Carly Rae Jepsen's 'E-MO-TION'

What happens when a pop star discovers nuance?

As far as this decade's viral hits go, Carly Rae Jepsen's "Call Me Maybe" is the queen of the bunch. The 2012 single, whose meteoric rise was fueled in part by a Justin Bieber co-sign, sold itself on the strength of its rainbow-swirl melody and punch-drunk chord progression. "Maybe" thrilled both heartsick tweens and their twentysomething counterparts — a former "Canadian Idol" finalist, Jepsen was 26 at the time, practically an elder on the Disney-princess pop scene — and ushered the year's other inescapable YouTube anthem, Rebecca Black's "Friday," into the novelty bin.

Rather than follow 2012's Kiss with another collection of slick, focus-grouped pop songs, Jepsen landed on Broadway, where she played Cinderella in Rodgers & Hammerstein's production in 2014. A theater kid at heart, the singer also appeared on Fox's recent "Grease Live" as the bubbly Frenchy. The refresher proved fruitful. Last year, Jepsen returned with a decidedly more nuanced collection of material, E-MO-TION, which she assembled alongside of-the-moment producers like Dev Hynes, Sia, Ariel Rechtshaid, and Vampire Weekend's Rostam Batmanglij.

Though E-MO-TION was poorly promoted and failed to make much noise on the charts — it sold only 16,000 copies its first week, half the total of Kiss — it found an unexpected champion in the tastemaking music-critic set, which dubbed it among the year's best. Spin, Pitchfork, and Stereogum all praised E-MO-TION, which landed at a startling No. 3 on the Village Voice's annual Pazz and Jop critics' poll, behind only Kendrick Lamar and Courtney Barnett and ahead of shoe-in albums from Grimes, Sufjan Stevens, and Sleater-Kinney.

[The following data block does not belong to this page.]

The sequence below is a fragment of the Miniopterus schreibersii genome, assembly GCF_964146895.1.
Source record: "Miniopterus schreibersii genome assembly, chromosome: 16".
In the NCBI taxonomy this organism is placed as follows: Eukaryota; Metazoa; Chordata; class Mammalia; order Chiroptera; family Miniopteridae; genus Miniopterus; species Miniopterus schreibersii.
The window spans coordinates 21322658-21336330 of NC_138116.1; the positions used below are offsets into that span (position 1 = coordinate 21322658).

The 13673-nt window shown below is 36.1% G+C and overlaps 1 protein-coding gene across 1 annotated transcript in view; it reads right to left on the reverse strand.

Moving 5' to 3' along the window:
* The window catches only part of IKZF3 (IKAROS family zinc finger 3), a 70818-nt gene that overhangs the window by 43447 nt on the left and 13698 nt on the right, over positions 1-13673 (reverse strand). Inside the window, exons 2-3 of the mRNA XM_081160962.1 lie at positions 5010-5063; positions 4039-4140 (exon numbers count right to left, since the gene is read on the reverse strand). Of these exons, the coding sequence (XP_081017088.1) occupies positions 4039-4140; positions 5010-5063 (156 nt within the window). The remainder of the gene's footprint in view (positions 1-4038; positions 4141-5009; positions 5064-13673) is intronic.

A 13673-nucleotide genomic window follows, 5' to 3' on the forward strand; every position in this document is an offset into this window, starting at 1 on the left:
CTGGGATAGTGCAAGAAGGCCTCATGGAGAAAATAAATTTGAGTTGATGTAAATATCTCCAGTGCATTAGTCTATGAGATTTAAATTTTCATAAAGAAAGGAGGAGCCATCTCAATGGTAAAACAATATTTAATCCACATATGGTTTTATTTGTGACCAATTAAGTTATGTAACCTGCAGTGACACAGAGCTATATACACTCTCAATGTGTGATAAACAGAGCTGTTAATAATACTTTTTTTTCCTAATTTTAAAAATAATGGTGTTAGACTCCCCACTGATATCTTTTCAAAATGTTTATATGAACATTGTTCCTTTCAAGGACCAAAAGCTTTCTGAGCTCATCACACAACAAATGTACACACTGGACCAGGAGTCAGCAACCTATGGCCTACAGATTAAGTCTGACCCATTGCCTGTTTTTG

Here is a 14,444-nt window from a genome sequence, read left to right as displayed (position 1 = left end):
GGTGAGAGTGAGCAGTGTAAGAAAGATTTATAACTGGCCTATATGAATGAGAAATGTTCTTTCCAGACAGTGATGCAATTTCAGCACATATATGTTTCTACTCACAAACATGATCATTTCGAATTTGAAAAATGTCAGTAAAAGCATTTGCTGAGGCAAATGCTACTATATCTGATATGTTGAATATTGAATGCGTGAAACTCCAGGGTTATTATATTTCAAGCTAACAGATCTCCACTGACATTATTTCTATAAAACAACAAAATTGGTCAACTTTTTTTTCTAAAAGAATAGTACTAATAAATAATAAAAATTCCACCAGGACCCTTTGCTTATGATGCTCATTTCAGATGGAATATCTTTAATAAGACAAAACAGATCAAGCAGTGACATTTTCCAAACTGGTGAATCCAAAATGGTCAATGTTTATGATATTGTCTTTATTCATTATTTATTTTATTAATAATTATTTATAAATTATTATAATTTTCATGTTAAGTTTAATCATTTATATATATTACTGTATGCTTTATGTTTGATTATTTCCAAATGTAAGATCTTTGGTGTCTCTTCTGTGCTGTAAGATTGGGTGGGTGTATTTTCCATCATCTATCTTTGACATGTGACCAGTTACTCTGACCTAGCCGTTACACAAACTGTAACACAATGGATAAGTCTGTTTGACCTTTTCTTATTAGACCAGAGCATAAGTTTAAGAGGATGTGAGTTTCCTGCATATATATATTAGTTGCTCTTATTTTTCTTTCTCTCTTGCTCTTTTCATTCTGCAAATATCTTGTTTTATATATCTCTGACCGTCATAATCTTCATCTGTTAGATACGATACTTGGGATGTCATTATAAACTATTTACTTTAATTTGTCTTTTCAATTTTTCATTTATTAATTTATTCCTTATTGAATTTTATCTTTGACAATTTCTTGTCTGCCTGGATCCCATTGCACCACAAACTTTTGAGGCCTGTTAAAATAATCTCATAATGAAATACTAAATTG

On the surface, E-MO-TION provides the classic pop aesthete with much to cherish. The record trades geometric sharpness for a rounder, synth-soaked patina that owes equally to Cyndi Lauper, Robyn, and Genesis; its brand of contemporary dance music is less Euro-club worship than hazy Los Angeles after-party. Tunes like the minimalist "Warm Blood" and sultry slow jam "All That" find Jepsen settling into an '80s-revival mode that nicely suits her pliable voice and unfussy writing style.

There are other signs of evolution. Jepsen hinted that the new record is a response to the specific angst of one-hit-wonderdom, and it exhibits a sense of rebellion. On "I Really Like You," Jepsen trades innocent flirtation for unrequited lust. Elsewhere, there are casual references to shooting tequila and running red lights. During the writing process, she said, the lyric "warm love" became "Warm Blood." So it's not exactly transgressive stuff, though it seems practically X-rated compared to the squeaky-clean Kiss and its predecessor, the somehow squeakier-clean Tug of War.

Yet ultimately, it's unabashed lovesickness that Jepsen does best. From "Gimmie Love" to "Run Away With Me," E-MO-TION is awash in a starry-eyed brand of romanticism seemingly not far removed from that of Kiss. But Jepsen inhabits the role with new and convincing energy, bringing a stealthy maturity to her teenage dream.

Most significantly, it's not all roses. "I don't want to work it out," she proudly insists on "When I Needed You." No longer is Jepsen waiting around for something to happen — a phone call, maybe? Now, she is the one making moves.